The goal of gene therapy is to replace damaged genes with ones that work to address a root cause of cancer: damage to DNA. For example, researchers are trying to replace the damaged gene that signals cells to stop dividing (the p53 gene) with a copy of a working gene. Other gene-based therapies focus on further damaging cancer cell DNA to the point where the cell commits suicide. Gene therapy is a very young field and has not yet resulted in any successful treatments.
Using cancer-specific immune system cells to treat cancer
Scientists from the RIKEN Research Centre for Allergy and Immunology in Yokohama, Japan, explained in the journalCell Stem Cell(January 2013 issue) how they managed to make cancer-specific immune system cells from iPSCs (induced pluripotent stem cells) to destroy cancer cells.
The authors added that their study has shown that it is possible to clone versions of the patients’ own cells to enhance their immune system so that cancer cells could be destroyed naturally.
Hiroshi Kawamoto and team created cancer-specific killer T-lymphocytes from iPSCs. They started off with mature T-lymphocytes which were specific for a type of skin cancer and reprogrammed them into iPSCs with the help of “Yamanaka factors”. The iPSCs eventually turned into fully active, cancer-specific T-lymphocytes – in other words, cells that target and destroy cancer cells.
How can cancer be prevented?

Cancers that are closely linked to certain behaviors are the easiest to prevent. For example, choosing not to smoke tobacco or drink alcohol significantly lower the risk of several types of cancer – most notably lung, throat, mouth, and liver cancer. Even if you are a current tobacco user, quitting can still greatly reduce your chances of getting cancer.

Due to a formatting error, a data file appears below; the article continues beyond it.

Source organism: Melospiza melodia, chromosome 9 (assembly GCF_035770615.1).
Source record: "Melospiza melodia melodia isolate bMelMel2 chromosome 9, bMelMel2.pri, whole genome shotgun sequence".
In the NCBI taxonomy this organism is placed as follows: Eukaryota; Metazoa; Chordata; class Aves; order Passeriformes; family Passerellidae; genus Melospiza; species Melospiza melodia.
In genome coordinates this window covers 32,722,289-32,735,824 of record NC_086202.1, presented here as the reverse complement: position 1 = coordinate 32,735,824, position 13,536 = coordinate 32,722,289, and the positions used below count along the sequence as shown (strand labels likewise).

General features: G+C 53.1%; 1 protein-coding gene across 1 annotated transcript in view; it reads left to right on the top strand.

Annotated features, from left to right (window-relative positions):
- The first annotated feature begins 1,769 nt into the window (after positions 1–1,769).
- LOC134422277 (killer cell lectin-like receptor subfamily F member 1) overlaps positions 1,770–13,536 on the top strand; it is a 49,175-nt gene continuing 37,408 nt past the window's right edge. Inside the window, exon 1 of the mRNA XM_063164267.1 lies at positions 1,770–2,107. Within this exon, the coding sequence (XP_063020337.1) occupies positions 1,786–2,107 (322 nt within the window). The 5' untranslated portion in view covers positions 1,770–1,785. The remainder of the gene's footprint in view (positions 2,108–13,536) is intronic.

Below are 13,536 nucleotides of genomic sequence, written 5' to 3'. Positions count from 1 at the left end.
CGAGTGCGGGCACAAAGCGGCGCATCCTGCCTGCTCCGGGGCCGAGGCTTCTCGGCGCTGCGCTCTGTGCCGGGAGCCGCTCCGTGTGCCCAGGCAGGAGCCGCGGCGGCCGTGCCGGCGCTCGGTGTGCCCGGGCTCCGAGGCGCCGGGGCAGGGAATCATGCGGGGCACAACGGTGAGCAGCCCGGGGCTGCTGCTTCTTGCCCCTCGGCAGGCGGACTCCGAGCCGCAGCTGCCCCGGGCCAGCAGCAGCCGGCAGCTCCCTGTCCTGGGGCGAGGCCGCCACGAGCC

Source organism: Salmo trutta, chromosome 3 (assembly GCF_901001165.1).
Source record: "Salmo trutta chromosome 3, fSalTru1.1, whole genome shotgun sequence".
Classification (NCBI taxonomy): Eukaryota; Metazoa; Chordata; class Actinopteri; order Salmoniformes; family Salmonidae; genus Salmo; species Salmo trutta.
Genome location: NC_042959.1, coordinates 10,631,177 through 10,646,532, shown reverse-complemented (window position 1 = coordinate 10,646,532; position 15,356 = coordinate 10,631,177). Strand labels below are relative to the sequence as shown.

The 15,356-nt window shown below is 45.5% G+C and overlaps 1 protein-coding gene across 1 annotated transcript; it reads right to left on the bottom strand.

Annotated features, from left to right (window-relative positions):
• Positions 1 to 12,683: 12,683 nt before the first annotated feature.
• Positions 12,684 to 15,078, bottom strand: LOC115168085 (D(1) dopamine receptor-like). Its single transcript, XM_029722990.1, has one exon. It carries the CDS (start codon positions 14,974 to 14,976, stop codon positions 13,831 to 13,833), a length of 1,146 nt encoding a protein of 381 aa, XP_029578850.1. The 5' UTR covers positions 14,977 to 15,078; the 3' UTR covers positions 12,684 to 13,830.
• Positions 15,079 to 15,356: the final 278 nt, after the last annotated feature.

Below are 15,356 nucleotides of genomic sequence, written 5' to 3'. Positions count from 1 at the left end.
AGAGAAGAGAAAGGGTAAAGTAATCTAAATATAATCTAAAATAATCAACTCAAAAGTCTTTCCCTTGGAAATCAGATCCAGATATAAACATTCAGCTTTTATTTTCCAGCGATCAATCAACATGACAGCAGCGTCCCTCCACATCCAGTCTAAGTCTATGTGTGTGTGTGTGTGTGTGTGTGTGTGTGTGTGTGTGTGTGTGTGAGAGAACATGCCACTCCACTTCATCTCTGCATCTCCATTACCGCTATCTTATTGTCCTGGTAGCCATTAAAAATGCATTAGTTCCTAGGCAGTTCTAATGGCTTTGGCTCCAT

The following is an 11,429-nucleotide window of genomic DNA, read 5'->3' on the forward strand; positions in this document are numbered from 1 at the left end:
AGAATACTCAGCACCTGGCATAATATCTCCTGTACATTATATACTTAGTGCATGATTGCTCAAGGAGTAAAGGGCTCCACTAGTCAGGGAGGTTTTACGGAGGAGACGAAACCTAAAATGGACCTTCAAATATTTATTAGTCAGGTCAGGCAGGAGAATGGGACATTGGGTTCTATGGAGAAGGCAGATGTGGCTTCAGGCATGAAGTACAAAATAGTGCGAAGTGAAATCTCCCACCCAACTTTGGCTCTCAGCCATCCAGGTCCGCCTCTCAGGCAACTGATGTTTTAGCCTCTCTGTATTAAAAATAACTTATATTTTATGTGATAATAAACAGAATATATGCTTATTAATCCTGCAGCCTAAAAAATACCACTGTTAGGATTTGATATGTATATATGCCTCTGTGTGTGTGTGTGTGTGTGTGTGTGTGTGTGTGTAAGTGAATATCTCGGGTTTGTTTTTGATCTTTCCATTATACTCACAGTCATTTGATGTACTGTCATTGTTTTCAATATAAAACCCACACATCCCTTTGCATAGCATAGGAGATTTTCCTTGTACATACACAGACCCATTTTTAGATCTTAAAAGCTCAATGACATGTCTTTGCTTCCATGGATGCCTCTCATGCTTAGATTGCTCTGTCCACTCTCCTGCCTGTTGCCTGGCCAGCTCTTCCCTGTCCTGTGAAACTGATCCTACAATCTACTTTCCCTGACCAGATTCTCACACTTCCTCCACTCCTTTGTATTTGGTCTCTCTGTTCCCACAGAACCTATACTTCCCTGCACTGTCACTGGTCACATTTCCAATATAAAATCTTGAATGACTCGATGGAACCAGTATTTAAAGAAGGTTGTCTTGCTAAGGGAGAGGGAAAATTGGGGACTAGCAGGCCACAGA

*Skin cancer can be prevented by staying in the shade, protecting yourself with a hat and shirt when in the sun, and using sunscreen. Diet is also an important part of cancer prevention since what we eat has been linked to the disease. Physicians recommend diets that are low in fat and rich in fresh fruits and vegetables and whole grains. Preocessed foods and foods high in saturated fats must be discouraged as much as possible.
*Certain vaccinations have been associated with the prevention of some cancers. For example, many women receive a vaccination for the human papillomavirus because of the virus’s relationship with cervical cancer. Hepatitis B vaccines prevent the hepatitis B virus, which can cause liver cancer.
*Some cancer prevention is based on systematic screening in order to detect small irregularities or tumors as early as possible even if there are no clear symptoms present. Breast self-examination, mammograms, testicular self-examination, and Pap smears are common screening methods for various cancers.
Researchers from Northwestern University Feinberg School of Medicine in Chicago reported in the journal Circulation thatthe 7 steps recommended for protection against heart disease can also reduce the risk of developing cancer. They include: